The Nigeria Football Federation will likely name Paul Le Guen as the new coach of the Super Eagles on Monday. However, that will not guarantee the success of the team, given the history of the NFF, the time frame he has to deliver, and the state of team the Frenchman will inherit.
The sooner we accept the limitations of the national team, the better. The Super Eagles is a blighted brand. That is a fact we must face. No matter how much we disagree with and despise FIFA Rankings, the accuracy is not much off. The Eagles are crashing in the rankings because frankly, they are not as good as they were. It shows in the way the team labours to win (simple) matches; it shows in the quality of friendly matches the team play, and it shows in the places our players occupy in their teams.
A Nigerian coach would benefit the team in the long run. This is a controversial argument that will not end as long as the NFF and Nigerian fans keep looking for short-term fixes. There is nothing wrong with hiring a foreign coach. Nothing. But just ask yourself, how long will a foreign coach work before acrimony erupts on his salary? That was the case with the last foreign coach. And the matter is still being discussed on Social Media (Yep. He is “Foreign”: Lives abroad and never stayed more than two weeks in Nigeria…like the others!)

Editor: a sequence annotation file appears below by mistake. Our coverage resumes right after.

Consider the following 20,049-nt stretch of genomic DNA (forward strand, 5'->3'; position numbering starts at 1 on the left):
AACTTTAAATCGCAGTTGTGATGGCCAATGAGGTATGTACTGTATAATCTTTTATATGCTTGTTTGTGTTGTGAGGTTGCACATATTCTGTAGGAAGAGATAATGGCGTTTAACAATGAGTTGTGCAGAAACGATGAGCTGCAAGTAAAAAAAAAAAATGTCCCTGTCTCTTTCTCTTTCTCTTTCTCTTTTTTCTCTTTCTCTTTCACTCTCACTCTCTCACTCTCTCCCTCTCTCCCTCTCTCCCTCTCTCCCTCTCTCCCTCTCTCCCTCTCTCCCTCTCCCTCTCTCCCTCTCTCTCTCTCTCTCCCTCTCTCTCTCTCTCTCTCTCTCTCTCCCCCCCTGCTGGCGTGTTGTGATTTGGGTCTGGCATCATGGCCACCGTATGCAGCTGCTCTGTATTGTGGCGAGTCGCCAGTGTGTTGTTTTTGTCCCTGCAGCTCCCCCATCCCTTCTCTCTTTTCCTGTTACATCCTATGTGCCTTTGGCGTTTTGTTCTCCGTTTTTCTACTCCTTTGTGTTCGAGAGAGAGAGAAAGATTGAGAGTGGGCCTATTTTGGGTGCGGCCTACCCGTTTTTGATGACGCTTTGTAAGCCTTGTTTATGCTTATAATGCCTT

Foreign Coaches are always short term. And this will not be different. The last foreign coach to stay more than a year at the Super Eagles job was Bonfrere Jo, who worked between 1999-2001. Before him, Clemen Westerhof was here from 1989-1994. That’s two coaches that worked for seven years combined in 33 years since Festus Onigbinde was named coach in 1983 as the first Nigerian coach of the modern era. In those 33 years the Eagles have had…33 men in charge at various times. Of the 33 years, NINE Foreign coaches (including Westerhof, Bonfrere and the Social Media critic) were in charge for just 11 years and a bit. That’s an average of just over a year per man.
Nigerian coaches are long term, and deliver better results. The Eagles have been handled by 11 Nigerian coaches over the remaining 22 years, an average of two years. Of the lot, Shuaibu Amodu (Five years cumulative) Stephen Keshi (3 years and a bit cumulative) and Christian Chukwu (two years and a bit) have handled the team the most. Amodu qualified the Eagles for TWO World Cups, Keshi matched Westerhof’s record of Nations Cup win and World Cup 2nd Round.
The conclusion is simple: Nigerian coaches may not be the most sophisticated, but they understand the limitations of the NFF and are more likely to ensure a stable team that will deliver the desired results. A foreign coach just highlights our collective impatience.